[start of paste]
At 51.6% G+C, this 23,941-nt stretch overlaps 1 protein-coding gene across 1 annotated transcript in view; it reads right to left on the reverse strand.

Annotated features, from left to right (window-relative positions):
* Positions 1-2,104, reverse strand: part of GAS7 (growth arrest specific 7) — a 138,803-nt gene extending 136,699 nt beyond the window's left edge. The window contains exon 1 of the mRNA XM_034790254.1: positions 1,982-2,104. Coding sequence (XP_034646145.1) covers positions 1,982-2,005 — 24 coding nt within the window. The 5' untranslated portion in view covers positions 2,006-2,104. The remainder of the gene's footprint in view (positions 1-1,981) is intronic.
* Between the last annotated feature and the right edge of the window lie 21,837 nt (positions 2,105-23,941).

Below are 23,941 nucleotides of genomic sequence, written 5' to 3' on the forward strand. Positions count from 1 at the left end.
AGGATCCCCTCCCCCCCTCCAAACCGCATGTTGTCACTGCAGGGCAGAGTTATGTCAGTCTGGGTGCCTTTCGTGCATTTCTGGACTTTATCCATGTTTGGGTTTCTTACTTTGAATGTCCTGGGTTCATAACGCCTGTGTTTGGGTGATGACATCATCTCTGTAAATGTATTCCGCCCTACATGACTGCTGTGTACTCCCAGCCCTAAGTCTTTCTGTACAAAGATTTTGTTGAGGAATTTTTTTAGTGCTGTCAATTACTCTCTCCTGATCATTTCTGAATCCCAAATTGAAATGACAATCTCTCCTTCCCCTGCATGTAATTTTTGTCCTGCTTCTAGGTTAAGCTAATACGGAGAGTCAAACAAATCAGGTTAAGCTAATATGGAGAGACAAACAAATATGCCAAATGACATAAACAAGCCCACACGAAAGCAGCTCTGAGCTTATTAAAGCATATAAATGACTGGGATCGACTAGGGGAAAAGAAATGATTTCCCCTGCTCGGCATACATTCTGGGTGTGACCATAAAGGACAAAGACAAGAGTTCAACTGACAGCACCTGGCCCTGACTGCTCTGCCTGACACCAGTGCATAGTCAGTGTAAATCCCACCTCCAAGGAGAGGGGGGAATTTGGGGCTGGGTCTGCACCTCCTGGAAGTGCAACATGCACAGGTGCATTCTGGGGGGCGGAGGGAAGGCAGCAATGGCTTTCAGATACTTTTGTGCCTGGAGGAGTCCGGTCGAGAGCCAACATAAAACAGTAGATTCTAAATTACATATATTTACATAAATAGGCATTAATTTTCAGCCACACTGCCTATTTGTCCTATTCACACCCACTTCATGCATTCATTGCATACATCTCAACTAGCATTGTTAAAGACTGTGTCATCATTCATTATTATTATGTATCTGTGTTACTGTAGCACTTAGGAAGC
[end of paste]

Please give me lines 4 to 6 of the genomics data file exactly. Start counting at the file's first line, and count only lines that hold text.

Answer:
* Between the last annotated feature and the right edge of the window lie 21,837 nt (positions 2,105-23,941).

Below are 23,941 nucleotides of genomic sequence, written 5' to 3' on the forward strand. Positions count from 1 at the left end.
AGGATCCCCTCCCCCCCTCCAAACCGCATGTTGTCACTGCAGGGCAGAGTTATGTCAGTCTGGGTGCCTTTCGTGCATTTCTGGACTTTATCCATGTTTGGGTTTCTTACTTTGAATGTCCTGGGTTCATAACGCCTGTGTTTGGGTGATGACATCATCTCTGTAAATGTATTCCGCCCTACATGACTGCTGTGTACTCCCAGCCCTAAGTCTTTCTGTACAAAGATTTTGTTGAGGAATTTTTTTAGTGCTGTCAATTACTCTCTCCTGATCATTTCTGAATCCCAAATTGAAATGACAATCTCTCCTTCCCCTGCATGTAATTTTTGTCCTGCTTCTAGGTTAAGCTAATACGGAGAGTCAAACAAATCAGGTTAAGCTAATATGGAGAGACAAACAAATATGCCAAATGACATAAACAAGCCCACACGAAAGCAGCTCTGAGCTTATTAAAGCATATAAATGACTGGGATCGACTAGGGGAAAAGAAATGATTTCCCCTGCTCGGCATACATTCTGGGTGTGACCATAAAGGACAAAGACAAGAGTTCAACTGACAGCACCTGGCCCTGACTGCTCTGCCTGACACCAGTGCATAGTCAGTGTAAATCCCACCTCCAAGGAGAGGGGGGAATTTGGGGCTGGGTCTGCACCTCCTGGAAGTGCAACATGCACAGGTGCATTCTGGGGGGCGGAGGGAAGGCAGCAATGGCTTTCAGATACTTTTGTGCCTGGAGGAGTCCGGTCGAGAGCCAACATAAAACAGTAGATTCTAAATTACATATATTTACATAAATAGGCATTAATTTTCAGCCACACTGCCTATTTGTCCTATTCACACCCACTTCATGCATTCATTGCATACATCTCAACTAGCATTGTTAAAGACTGTGTCATCATTCATTATTATTATGTATCTGTGTTACTGTAGCACTTAGGAAGC